Innovation & Research

Howell in a red scarf
In her most recent paper, Pitt sociologist Junia Howell explores an understudied driver of inequity: the hoarding of educational resources and opportunity in middle- and upper-middle class neighborhoods.
Undergrads Lauren Yocum and Emily Siegel
For people traveling, in the military, without access to water — or just too exhausted to get out of bed — skipping the toothbrush for a day is sometimes inevitable. Pitt undergrads Lauren Yocum and Emily Siegel's winning pitch for a biodegradable chewing gum that kills bacteria and removes and prevents plaque could bridge the gap.
Sejdic looking at a pink-light-illuminated replica knee
Engineering researcher Ervin Sejdic studies the rapidly evolving technology and potential applications of artificial intelligence in machines, whether in health sciences or self-driving vehicles.
young man standing over a person laying on a table, adjusting his neck
Pitt’s School of Health and Rehabilitation Sciences designed the Primary Spine Practitioner Certification Program to bring together two groups that are often at odds — physical therapists and chiropractors — to help patients with spinal problems.
An undergraduate research project in the Swanson School of Engineering sent alumnus Joe Pugar (’17) in a new career direction, as CEO of startup company Aruga Technologies.
Hmurovic smiling
In a series of studies, Jillian Hmurovic, a doctoral candidate at the Joseph M. Katz Graduate School of Business, and colleagues found that boosting consumer self-esteem increased how much people were willing to pay for oddly shaped produce.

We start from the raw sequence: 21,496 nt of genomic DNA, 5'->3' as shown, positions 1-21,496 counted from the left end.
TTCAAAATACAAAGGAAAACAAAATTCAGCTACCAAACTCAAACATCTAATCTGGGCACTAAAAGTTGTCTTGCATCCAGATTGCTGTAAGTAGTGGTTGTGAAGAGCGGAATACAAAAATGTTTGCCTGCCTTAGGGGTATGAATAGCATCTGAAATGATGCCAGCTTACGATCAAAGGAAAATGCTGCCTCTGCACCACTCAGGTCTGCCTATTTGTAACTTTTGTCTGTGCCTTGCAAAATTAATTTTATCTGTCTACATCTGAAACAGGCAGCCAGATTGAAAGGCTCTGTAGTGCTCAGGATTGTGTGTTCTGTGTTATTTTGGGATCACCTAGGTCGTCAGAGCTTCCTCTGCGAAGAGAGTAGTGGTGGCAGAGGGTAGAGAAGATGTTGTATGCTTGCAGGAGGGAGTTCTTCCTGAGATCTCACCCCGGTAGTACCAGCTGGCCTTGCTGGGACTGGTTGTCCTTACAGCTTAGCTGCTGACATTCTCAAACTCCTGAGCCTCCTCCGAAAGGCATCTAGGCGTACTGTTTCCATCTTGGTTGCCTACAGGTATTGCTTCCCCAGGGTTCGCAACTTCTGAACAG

Mary Beth Rautkis wearing blue PItt sweatshirt, photographed with donated bags of pet food at an area food bank
A team led by Pitt’s Mary Beth Rauktis surveyed area food banks and found that patrons with pets had fewer food security issues than those without, though some pet owners also cut down on their own meals to feed their furry friends.
Dermody in a shirt and tie in front of a tan background
Pitt virologist Terence Dermody thinks of cells like little factories. He and a team of doctoral students are working to decode how viruses can disrupt the assembly line.
Hernandez in a red blouse in front of computer monitors
A recent study led by Pitt’s Inmaculada Hernandez found that new drugs entering the market drive up prices, but drug companies are also hiking prices on older drugs.
an "I Voted" sticker that's broken into pieces on top of a background of 1s and 0s
The Blue Ribbon Commission on Pennsylvania’s Election Security, co-chaired by Pitt Cyber’s David Hickton, urges the state to issue bonds, require audits and create emergency plans to protect elections.